Our Complex Brains: Lessons from Phrenology
This is your brain on science: it is too complex for simplistic diagrams. Back in the 19th century, the “science” of phrenology was in full swing. Phrenologists divided the brain into more than two dozen regions of “mental faculties” that controlled such things as instincts for eating and sex, sensation of color, language ability, and even moral and intellectual qualities such as love, wisdom, poetry and ability to ponder metaphysics. Once these regions were mapped out, some practitioners believed they could rate your abilities by feeling the bumps on your head. These beliefs quickly degenerated into ranking races and groups as intellectually superior or inferior.
Even into the late 20th century, it was common for textbooks to subdivide the brain into distinct functional regions. There is observational support for this: we know that sensory organs (eyes, ears) map to localized regions in the brain, and that sensory and mental disorders can be traced to sites of damage or poor development. In addition, the brain does have a noticeable structure: a stem, a hypothalamus, white matter, gray matter, the cerebral cortex and other recognizable parts. The left and right hemispheres have different properties – though not to the degree to support popular misconceptions that women are right-brained and men are left-brained, or that artists are right-brained and scientists are left-brained.
Neuroscience of the brain is a rapidly growing field. The brain can be approached through multiple paths. Scientists can strive to understand the workings of individual brain cells, such as the varieties of neurons and glial cells. Others can monitor brain waves during various activities. The effects of diet, exercise and sleep can be measured. Comparative anatomy can compare and contrast brain structure and function in lab rats, cats, monkeys and humans. And the effects of brain damage can be ascertained. Our ability to probe the brain’s secrets have become increasingly sophisticated with MRI, fluorescent proteins, genetic engineering and more.
We have learned much, but there is a vast undiscovered landscape within the brain still to be understood. Some idea of the status of brain research can be found in a couple of recent papers. They show one clear lesson: that ideas about localized functional areas are far too simplistic. Phrenology was wrong. The entire brain is in constant communication: function cannot be restricted to distinct regions, and we still have the profound mind-body problems about the seat of consciousness and intellect. Actually, phrenology might have served as a useful heuristic device, an attempt to bring order out of complexity, but it is dismissed as pseudoscientific today. Here are some of the recent indications that more than we can imagine is going on at the nexus of structure and function.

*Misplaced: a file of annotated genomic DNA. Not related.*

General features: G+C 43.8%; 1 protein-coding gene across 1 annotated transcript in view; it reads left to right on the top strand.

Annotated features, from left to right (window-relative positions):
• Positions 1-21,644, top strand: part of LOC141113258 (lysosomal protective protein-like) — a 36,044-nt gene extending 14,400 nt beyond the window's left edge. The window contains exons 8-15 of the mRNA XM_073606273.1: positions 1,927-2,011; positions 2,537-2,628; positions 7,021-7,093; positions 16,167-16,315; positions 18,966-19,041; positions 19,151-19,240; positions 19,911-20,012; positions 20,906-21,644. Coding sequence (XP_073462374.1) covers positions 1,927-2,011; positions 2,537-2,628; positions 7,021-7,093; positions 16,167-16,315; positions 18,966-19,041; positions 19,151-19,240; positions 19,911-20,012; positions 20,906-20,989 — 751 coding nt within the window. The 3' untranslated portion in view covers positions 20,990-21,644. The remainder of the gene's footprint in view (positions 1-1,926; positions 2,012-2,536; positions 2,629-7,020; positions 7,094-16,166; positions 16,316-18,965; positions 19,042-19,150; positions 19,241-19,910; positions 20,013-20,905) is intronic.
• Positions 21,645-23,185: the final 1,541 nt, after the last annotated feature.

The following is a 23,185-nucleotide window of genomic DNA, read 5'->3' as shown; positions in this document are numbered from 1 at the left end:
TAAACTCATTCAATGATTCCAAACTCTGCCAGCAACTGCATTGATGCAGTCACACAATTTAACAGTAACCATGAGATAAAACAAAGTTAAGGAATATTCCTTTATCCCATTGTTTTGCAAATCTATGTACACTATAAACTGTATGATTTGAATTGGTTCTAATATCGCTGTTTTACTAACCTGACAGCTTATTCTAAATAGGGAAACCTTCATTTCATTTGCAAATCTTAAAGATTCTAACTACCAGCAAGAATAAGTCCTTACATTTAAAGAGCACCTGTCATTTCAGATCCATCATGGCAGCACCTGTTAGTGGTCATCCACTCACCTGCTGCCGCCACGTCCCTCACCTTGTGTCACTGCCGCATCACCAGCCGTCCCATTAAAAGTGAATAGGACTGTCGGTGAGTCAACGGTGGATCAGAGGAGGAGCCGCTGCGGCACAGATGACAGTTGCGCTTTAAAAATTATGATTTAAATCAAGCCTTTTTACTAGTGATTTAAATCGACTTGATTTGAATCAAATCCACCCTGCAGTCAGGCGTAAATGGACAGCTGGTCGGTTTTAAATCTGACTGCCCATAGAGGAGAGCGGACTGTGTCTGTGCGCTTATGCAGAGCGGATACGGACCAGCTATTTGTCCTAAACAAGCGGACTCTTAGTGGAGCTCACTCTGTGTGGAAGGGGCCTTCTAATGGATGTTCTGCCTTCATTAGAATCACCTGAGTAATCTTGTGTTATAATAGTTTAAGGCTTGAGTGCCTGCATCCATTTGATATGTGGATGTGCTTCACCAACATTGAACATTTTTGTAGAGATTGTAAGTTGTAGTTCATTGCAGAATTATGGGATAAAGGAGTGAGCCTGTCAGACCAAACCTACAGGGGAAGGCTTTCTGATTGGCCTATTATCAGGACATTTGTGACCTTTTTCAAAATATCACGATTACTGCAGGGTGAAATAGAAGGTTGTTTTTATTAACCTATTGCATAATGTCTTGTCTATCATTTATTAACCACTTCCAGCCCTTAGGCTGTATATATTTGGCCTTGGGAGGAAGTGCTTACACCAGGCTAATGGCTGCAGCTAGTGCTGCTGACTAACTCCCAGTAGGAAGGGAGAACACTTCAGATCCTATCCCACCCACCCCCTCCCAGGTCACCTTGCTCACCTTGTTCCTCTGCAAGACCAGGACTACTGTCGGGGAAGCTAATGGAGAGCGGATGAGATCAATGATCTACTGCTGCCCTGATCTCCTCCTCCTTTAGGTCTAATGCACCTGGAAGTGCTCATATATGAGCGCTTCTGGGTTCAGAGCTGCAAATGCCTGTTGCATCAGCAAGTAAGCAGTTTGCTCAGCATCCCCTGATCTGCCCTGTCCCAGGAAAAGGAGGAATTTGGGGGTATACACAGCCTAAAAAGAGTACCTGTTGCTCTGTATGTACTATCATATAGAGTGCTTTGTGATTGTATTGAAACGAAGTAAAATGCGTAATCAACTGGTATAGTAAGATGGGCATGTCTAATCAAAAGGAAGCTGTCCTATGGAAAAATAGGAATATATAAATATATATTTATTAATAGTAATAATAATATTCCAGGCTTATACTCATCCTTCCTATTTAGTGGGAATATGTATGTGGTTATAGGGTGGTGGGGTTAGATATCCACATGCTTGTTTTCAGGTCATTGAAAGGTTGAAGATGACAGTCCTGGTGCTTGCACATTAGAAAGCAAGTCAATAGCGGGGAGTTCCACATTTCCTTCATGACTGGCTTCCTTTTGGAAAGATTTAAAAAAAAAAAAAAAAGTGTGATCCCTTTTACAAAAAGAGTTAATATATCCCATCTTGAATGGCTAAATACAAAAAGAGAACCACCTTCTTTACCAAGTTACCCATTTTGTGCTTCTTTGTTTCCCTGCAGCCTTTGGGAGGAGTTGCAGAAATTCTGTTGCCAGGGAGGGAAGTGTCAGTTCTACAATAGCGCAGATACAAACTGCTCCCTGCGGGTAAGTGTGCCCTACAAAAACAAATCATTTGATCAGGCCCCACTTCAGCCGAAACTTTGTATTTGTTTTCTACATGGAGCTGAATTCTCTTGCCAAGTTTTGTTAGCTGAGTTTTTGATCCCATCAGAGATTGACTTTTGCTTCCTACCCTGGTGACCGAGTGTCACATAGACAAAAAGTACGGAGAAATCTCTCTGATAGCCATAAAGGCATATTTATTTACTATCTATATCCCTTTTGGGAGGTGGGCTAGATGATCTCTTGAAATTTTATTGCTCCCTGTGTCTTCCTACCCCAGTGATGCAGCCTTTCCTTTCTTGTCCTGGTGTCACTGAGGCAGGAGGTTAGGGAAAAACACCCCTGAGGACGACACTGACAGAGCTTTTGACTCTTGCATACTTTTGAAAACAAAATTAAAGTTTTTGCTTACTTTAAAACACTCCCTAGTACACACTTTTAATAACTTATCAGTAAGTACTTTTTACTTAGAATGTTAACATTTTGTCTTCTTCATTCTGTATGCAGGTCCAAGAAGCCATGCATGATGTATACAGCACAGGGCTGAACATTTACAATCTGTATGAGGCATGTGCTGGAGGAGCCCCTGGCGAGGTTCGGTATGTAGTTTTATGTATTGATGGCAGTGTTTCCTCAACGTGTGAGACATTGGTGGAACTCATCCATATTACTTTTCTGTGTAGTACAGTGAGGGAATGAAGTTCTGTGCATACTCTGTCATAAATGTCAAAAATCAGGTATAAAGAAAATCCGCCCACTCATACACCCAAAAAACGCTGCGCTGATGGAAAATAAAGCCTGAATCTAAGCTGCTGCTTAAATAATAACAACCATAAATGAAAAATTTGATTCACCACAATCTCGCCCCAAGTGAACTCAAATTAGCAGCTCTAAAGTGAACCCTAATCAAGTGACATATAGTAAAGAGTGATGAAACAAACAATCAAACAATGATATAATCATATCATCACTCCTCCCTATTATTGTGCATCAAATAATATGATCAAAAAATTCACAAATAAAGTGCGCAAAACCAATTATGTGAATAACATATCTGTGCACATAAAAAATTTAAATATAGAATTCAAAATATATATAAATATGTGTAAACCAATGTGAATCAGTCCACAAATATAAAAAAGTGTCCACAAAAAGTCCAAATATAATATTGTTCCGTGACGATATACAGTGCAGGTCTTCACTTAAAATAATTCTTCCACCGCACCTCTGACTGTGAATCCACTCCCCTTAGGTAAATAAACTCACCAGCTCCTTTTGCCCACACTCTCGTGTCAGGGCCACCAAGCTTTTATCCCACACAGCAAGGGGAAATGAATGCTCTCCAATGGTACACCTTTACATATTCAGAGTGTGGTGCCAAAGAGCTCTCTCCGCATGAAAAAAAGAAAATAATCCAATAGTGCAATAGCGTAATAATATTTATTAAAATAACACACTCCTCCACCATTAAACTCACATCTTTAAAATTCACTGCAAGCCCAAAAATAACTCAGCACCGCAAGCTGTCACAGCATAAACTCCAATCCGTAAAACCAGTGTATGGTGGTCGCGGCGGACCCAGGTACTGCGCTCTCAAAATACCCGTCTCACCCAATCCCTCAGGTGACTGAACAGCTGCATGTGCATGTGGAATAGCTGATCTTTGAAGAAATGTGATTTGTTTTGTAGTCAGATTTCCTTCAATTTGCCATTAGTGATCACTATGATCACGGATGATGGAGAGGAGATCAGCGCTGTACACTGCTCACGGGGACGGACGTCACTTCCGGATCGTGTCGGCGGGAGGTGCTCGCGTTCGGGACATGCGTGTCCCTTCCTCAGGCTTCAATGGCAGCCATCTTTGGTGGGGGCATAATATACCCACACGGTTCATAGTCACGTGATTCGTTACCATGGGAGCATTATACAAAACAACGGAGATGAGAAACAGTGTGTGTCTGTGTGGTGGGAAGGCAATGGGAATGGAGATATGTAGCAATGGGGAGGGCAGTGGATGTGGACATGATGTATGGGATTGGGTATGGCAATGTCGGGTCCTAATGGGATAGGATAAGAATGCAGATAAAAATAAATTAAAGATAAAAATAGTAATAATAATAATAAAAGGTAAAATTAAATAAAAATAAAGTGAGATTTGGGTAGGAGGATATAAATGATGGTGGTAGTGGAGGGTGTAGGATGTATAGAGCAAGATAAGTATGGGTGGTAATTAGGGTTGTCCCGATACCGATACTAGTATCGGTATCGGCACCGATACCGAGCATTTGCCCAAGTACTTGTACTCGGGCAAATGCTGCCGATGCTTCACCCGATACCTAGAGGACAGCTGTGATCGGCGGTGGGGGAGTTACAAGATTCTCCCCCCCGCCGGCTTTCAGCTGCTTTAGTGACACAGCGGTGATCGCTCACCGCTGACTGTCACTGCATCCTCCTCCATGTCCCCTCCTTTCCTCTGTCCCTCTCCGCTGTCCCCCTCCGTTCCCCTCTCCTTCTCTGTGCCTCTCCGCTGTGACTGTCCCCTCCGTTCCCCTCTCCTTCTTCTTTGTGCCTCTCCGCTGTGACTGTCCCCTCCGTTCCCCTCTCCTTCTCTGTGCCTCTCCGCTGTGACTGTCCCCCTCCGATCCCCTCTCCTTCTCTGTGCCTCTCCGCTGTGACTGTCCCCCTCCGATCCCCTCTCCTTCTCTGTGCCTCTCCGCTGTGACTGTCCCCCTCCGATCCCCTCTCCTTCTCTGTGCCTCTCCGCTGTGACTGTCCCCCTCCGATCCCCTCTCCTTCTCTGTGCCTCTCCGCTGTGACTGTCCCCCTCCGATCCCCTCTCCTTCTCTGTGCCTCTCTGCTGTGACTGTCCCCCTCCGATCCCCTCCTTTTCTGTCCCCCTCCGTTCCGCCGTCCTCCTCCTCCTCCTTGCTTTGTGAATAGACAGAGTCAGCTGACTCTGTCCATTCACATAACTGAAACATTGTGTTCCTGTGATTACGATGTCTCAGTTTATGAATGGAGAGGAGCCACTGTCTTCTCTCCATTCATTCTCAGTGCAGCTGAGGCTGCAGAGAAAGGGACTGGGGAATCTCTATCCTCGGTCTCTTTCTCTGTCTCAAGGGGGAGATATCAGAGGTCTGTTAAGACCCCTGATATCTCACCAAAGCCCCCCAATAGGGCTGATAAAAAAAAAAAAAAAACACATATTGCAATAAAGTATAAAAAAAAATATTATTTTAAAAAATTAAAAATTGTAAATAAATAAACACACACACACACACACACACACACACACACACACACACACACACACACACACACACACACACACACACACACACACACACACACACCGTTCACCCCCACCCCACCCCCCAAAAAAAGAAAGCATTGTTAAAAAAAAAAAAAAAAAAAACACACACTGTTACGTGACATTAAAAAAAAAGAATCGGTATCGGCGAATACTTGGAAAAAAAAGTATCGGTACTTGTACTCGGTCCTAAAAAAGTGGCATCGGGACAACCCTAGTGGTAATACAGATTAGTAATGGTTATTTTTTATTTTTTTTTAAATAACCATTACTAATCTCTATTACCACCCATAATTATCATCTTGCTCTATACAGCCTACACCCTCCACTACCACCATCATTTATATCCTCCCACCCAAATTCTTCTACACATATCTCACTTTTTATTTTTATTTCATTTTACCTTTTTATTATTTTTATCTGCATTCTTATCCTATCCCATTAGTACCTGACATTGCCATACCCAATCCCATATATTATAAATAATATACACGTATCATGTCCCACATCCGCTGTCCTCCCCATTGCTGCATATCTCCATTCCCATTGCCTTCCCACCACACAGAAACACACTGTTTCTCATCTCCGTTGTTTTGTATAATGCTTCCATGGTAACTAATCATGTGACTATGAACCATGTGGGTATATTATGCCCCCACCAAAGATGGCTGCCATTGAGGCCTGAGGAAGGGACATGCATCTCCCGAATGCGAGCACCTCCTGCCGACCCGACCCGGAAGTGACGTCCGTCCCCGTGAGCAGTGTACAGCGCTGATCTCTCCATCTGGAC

- PhreNOlogy: Robert Knight in Science June 15 commented about recent papers that “debunk phrenology.”1 His first paragraph pretty much sums up the verdict:
Systems neuroscience aims to understand how billions of neurons in the mammalian brain support goal-directed behavior, such as decision making. Deciphering how individual neurons respond to sensory inputs or motor decisions has focused on delineating the neural basis of these processes in discrete regions of the brain’s cortex, and has provided key insights into the physiological basis of behavior. However, evidence from neuropsychological, electrophysiological, and neuroimaging studies in humans has revealed that interactions between widespread neural regions in the brain underlie fluid, organized behavior. Two papers in this issue, by Womelsdorf et al. on page 1609 and Saalmann et al. on page 1612, and a recent paper in Science by Buschman and Miller, unravel the details of these interactions by assessing the simultaneous activity of neurons in multiple sites of the mammalian brain. The studies show that network interactions among anatomically discrete brain regions underlie cognitive processing and dispel any phrenological notion that a given innate mental faculty is based solely in just one part of the brain.
Researchers found multiple regions of the brain responding to the same visual tasks in monkeys. There appeared to be feedback between widely-separated regions. Some of these regions communicate at different frequencies of oscillations. The current picture is one of neural networks involving the entire brain, not just localized regions responding to sensory inputs.
- Primer: Stewart Shipp gave readers of Current Biology a primer on brain structure.2 He began by giving a reason why our gray matter has its odd, wrinkled shape. It provides efficiency in wiring:
The grey matter of the cerebral cortex is a convoluted, layered sheet of tissue, 2-3 millimetres thick in man but with a surface area of several hundred square centimetres. This is not an adaptation to promote gaseous exchange, or heat loss – rather, if the grey matter is compact in at least one dimension, it is outgoing axons that may readily escape it; once outside, they club together and form the cortical white matter. If grey and white were intermixed, the average separation of neurons would be greater, creating extra neural ‘wiring’. The speed of cortical computation would suffer accordingly.
The principle of economic wiring can also be invoked to account for regional specialisation of function across the surface area of the cortex. Put simply, neurons performing similar roles need to communicate, and do so more efficiently if nearby.
Thus the reason for regions of function. Nevertheless, it’s not the whole story: there is also a great deal of cross communication between regions, as well as cross-level communication within regions.
Shipp described how columns of neurons (perpendicular to the layering) were found to correspond to distinct parts of the body: a patch of skin, for instance, might activate a column of neurons within the motor region. But there is also communication parallel to the layering across columns, and this is where the simple idea of distinct regions breaks down:
Moving tangentially through the sheet (parallel with the plane of layering) the discovery was that neighbouring columns have neighbouring receptive fields � the ensemble of columns ultimately giving rise to a cortical map of the relevant sensory surface. In sensory cortex, this engenders the ‘one map, one area’ principle for parcelling the cortical surface into discrete areas, each of which is thought to have some nuance of functional specialisation. Cortical areas are richly interconnected – with each other and with subcortical structures – and the layering of the cortex reflects the radial organisation of all these input-output relationships. Indeed, the layered pattern is rather uniform over the expanse of the sheet, as if to serve basic ‘housekeeping’ operations that generalise across cortical applications as diverse as colour vision, speech and music.